Carter makes quite a few suggestive—and crude—sexual comments throughout the film. When a French cab driver approaches his wife with a secret, she immediately asks if he's gay. Carter wonders if a bald woman is really a man and wants Lee to check her "equipment."

Violent Content

Full-scale martial arts battles are what Rush Hour, Rush Hour 2 and now Rush Hour 3 are all about. Most of Lee's fights are defensive in nature as he strives to fend off attackers. But kicks, chops, flips and sword slashes fill the air. One of the blades slashes Lee's arm.

There are also gun battles in which men are shot. A French cab driver shoots a man in the back. Guns and knives are pointed at people's heads and throats. An assailant attacks with a fan made with sharp blades. Carter and Lee punch a French police officer in the face.

When Carter and Lee arrive in Paris, they are hung by their wrists by the French police and beaten with phone books. Soo Yung is tied by her wrists and suspended from the Eiffel Tower. A man falls from the tower and crashes down on a building far below. A woman gets caught in a large elevator gear and is killed (offscreen). Several high-speed chases result in riders catapulting off their motor bikes and cars crashing. A limousine blows up.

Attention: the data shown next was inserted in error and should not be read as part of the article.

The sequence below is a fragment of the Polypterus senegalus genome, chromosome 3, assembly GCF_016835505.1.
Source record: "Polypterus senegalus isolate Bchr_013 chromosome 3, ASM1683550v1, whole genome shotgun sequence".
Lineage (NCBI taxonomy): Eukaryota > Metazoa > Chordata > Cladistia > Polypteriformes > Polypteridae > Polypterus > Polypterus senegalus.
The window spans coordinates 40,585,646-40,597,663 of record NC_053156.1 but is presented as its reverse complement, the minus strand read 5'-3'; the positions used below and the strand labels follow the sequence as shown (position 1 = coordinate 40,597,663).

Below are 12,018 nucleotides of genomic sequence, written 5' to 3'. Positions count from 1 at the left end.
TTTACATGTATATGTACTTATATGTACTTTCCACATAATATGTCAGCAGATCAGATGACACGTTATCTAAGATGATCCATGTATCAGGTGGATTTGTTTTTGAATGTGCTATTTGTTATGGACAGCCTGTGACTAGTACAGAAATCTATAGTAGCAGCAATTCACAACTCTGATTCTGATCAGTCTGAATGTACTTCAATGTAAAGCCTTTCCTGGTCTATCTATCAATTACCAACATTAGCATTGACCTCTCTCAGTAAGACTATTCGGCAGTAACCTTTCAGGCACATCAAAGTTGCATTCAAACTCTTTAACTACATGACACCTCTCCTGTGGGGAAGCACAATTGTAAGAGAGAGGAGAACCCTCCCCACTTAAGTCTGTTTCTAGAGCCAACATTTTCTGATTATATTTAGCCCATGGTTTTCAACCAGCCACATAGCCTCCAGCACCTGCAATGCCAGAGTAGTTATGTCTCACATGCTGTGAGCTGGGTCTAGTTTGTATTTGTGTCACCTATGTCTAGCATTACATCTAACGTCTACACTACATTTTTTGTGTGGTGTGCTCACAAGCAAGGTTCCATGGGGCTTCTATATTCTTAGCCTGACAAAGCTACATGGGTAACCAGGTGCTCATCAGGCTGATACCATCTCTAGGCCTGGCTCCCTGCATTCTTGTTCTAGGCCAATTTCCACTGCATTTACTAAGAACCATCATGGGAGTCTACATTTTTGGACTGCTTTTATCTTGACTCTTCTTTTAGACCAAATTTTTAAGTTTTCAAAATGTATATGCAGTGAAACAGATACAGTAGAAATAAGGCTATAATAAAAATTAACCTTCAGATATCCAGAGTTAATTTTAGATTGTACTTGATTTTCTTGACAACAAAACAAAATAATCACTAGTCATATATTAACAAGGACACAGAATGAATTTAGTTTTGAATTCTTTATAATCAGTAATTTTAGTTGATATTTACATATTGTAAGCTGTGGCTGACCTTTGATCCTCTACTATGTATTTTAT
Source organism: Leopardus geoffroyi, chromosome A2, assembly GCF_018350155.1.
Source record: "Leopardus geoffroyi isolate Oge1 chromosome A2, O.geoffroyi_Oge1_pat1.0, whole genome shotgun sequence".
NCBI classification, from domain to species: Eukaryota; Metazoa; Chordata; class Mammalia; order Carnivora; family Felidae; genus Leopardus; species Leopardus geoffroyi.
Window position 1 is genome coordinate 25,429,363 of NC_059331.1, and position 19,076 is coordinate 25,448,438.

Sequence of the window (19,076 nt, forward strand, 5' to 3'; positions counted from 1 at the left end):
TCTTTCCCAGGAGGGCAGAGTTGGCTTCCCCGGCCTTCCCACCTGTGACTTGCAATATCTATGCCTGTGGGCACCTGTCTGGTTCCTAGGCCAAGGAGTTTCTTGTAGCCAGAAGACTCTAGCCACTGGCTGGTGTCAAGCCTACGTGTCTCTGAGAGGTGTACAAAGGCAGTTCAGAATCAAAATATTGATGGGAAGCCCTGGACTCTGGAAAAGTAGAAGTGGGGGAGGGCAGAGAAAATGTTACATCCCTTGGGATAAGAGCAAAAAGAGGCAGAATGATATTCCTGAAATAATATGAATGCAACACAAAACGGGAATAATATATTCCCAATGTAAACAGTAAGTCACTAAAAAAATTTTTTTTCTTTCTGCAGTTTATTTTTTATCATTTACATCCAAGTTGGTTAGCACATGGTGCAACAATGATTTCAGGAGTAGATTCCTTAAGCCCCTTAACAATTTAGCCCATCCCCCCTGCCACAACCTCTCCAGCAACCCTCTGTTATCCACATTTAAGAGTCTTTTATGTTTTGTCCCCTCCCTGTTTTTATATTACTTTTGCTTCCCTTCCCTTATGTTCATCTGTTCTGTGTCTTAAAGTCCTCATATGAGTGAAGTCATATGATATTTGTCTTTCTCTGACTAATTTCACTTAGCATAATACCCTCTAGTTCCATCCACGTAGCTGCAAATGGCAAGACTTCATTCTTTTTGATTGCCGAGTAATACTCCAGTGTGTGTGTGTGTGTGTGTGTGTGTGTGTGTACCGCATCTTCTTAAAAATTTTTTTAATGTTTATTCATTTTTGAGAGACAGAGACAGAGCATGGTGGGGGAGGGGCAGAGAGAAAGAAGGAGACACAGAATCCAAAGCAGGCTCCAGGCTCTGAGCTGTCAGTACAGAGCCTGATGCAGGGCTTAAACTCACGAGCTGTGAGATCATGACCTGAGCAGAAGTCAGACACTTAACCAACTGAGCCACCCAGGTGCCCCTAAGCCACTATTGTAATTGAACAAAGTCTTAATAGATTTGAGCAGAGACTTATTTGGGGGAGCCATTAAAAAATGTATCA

Carter tortures a bound man to force him to give them vital information. The man has blood flowing from his nose and ear as the cop slaps him, threatening him with gruesome suggestions of mutilation, and putting an unloaded gun to his head and pulling the trigger.

Crude or Profane Language

The s-word is said about a dozen times; "d--n" nearly twice that. Adding "a--" and "h---" to the pack puts the total well above 50. Jesus' name is abused once, and "g--d--n" is blurted twice.

When a nun tasked with serving as an interpreter for a Frenchman hears him use an obscenity, she refuses to swear, using the terms "s-word," "f-word," "n-word" and "mother f" instead.

Drug and Alcohol Content

People are briefly seen with what appears to be alcohol at the night club. Before an anticipated sexual encounter, Carter calls room service and orders a Red Bull.

Other Negative Elements

A French officer puts on a rubber glove, and the joke is that he's about to give Cater and Lee a cavity search. The two limp out afterwards. Carter makes a variety of toilet humor-oriented comments. Genevieve gambles.

Conclusion

A thoughtless, quick-tongued "ugly American" cop. A thoughtful, quick-fisted ace Asian inspector. Jaw-dropping acrobatics. Off-color humor. The first Rush Hour movie contained all of those things nearly a decade ago. And not much has changed since then. Director Brett Ratner has helmed all three movies, and he has almost slavishly stuck to those basics.

That creates two very real problems. 1) Rush Hour 3's script has gotten to the place where it's really 90 minutes about nothing. It's simply a mishmash of situations that allow the stars to perform their "magic." 2) "Basic" off-color humor doesn't age well. (Not that it's fresh and flowery the first time around.) For instance, in one scene Lee is in a room battling a knife-throwing female assailant while Carter is outside the door listening to the grunts and crashes, crowing over his friend's lovemaking prowess. Ugh.

The movie does speak of devotion between friends and the rewards gained when sacrificing for that friendship. But profanity, near-nudity and torture kick it squarely in the solar plexus.